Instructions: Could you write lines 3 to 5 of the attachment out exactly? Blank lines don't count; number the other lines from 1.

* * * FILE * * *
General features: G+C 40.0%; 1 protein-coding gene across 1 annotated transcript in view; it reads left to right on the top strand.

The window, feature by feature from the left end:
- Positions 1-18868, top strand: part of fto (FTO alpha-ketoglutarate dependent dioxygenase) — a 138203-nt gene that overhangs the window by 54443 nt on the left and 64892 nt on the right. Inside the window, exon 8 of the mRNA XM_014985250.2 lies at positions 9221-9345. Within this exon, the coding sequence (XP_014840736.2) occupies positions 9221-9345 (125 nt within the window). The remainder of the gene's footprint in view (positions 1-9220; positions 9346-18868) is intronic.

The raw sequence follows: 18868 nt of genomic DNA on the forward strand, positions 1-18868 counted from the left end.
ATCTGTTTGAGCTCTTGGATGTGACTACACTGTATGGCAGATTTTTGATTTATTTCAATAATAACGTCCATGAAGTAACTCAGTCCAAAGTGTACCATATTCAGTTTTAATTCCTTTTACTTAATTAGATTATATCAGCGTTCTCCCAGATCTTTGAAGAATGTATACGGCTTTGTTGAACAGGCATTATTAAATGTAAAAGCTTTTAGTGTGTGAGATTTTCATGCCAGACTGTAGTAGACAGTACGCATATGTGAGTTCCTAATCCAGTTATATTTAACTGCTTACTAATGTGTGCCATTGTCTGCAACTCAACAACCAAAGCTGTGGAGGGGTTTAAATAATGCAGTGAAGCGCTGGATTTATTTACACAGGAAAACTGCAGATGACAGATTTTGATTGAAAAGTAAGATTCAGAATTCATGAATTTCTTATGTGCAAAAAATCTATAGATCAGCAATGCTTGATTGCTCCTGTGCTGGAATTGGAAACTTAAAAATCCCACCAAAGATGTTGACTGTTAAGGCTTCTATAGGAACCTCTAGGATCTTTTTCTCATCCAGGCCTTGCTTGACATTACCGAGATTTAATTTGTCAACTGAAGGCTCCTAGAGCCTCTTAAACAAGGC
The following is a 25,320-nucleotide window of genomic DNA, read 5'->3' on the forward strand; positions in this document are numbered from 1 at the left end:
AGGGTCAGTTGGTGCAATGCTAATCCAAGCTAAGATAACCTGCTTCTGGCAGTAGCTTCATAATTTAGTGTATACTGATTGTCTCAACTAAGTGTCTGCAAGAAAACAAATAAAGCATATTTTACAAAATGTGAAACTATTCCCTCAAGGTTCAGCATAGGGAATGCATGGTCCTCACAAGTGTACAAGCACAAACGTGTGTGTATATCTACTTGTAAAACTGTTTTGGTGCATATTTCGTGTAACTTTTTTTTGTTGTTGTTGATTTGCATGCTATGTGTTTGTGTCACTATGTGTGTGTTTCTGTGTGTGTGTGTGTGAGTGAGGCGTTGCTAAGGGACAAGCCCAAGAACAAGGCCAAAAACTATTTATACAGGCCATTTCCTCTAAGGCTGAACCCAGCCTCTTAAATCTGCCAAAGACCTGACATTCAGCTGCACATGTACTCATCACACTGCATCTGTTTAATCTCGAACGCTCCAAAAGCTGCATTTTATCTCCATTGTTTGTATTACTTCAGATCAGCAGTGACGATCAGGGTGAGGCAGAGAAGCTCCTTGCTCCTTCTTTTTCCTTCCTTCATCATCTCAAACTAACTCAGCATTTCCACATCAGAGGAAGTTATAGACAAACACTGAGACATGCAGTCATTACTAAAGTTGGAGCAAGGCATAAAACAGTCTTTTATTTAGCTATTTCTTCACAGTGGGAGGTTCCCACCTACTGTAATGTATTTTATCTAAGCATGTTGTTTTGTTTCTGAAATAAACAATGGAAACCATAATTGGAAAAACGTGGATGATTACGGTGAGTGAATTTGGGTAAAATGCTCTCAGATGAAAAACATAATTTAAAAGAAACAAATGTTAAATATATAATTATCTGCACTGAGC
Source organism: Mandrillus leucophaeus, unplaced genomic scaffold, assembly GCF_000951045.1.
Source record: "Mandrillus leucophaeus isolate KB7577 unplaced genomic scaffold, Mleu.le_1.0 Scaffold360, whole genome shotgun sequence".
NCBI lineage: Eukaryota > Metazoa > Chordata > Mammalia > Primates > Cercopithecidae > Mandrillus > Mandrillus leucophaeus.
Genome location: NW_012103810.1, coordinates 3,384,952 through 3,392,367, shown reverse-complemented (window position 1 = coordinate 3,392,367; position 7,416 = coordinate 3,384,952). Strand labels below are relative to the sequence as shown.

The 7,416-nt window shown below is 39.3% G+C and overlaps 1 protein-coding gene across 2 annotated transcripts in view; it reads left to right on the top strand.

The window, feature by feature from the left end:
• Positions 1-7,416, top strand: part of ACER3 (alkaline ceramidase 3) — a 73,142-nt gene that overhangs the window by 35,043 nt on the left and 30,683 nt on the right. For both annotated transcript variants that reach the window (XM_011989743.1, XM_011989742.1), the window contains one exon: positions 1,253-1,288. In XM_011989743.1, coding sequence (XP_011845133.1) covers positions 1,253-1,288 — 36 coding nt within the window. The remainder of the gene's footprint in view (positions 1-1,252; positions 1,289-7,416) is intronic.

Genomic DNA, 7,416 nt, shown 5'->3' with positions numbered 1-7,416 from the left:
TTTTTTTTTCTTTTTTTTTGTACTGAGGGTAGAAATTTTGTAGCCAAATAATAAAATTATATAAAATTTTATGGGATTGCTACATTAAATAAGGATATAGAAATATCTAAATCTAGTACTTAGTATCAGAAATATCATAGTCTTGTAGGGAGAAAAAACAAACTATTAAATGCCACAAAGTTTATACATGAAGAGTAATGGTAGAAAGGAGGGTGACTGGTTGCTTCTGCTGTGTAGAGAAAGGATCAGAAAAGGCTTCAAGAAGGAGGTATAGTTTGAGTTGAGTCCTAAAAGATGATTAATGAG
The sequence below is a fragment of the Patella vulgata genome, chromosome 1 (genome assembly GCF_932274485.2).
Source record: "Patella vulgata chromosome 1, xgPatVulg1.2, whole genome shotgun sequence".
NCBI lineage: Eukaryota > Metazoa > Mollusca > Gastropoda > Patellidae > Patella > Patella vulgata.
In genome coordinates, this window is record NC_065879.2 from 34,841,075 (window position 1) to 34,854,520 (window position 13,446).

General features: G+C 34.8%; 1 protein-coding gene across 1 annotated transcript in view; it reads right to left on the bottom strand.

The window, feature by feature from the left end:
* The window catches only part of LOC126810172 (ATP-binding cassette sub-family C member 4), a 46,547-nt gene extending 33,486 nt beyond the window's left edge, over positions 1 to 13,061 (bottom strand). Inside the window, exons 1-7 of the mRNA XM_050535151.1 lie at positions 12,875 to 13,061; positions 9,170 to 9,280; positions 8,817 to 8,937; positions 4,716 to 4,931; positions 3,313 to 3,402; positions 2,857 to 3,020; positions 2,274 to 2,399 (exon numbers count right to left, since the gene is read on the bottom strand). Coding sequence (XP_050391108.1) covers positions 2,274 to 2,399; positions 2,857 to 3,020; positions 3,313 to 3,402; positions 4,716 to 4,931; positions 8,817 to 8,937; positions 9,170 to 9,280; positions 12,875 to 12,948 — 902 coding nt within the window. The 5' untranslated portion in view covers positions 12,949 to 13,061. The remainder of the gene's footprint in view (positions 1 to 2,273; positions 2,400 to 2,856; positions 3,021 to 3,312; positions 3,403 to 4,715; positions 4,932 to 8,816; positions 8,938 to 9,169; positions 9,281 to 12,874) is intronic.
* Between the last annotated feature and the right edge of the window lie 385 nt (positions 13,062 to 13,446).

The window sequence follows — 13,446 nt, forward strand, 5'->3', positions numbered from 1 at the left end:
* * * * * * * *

- Positions 1-18868, top strand: part of fto (FTO alpha-ketoglutarate dependent dioxygenase) — a 138203-nt gene that overhangs the window by 54443 nt on the left and 64892 nt on the right. Inside the window, exon 8 of the mRNA XM_014985250.2 lies at positions 9221-9345. Within this exon, the coding sequence (XP_014840736.2) occupies positions 9221-9345 (125 nt within the window). The remainder of the gene's footprint in view (positions 1-9220; positions 9346-18868) is intronic.

The raw sequence follows: 18868 nt of genomic DNA on the forward strand, positions 1-18868 counted from the left end.
ATCTGTTTGAGCTCTTGGATGTGACTACACTGTATGGCAGATTTTTGATTTATTTCAATAATAACGTCCATGAAGTAACTCAGTCCAAAGTGTACCATATTCAGTTTTAATTCCTTTTACTTAATTAGATTATATCAGCGTTCTCCCAGATCTTTGAAGAATGTATACGGCTTTGTTGAACAGGCATTATTAAATGTAAAAGCTTTTAGTGTGTGAGATTTTCATGCCAGACTGTAGTAGACAGTACGCATATGTGAGTTCCTAATCCAGTTATATTTAACTGCTTACTAATGTGTGCCATTGTCTGCAACTCAACAACCAAAGCTGTGGAGGGGTTTAAATAATGCAGTGAAGCGCTGGATTTATTTACACAGGAAAACTGCAGATGACAGATTTTGATTGAAAAGTAAGATTCAGAATTCATGAATTTCTTATGTGCAAAAAATCTATAGATCAGCAATGCTTGATTGCTCCTGTGCTGGAATTGGAAACTTAAAAATCCCACCAAAGATGTTGACTGTTAAGGCTTCTATAGGAACCTCTAGGATCTTTTTCTCATCCAGGCCTTGCTTGACATTACCGAGATTTAATTTGTCAACTGAAGGCTCCTAGAGCCTCTTAAACAAGGC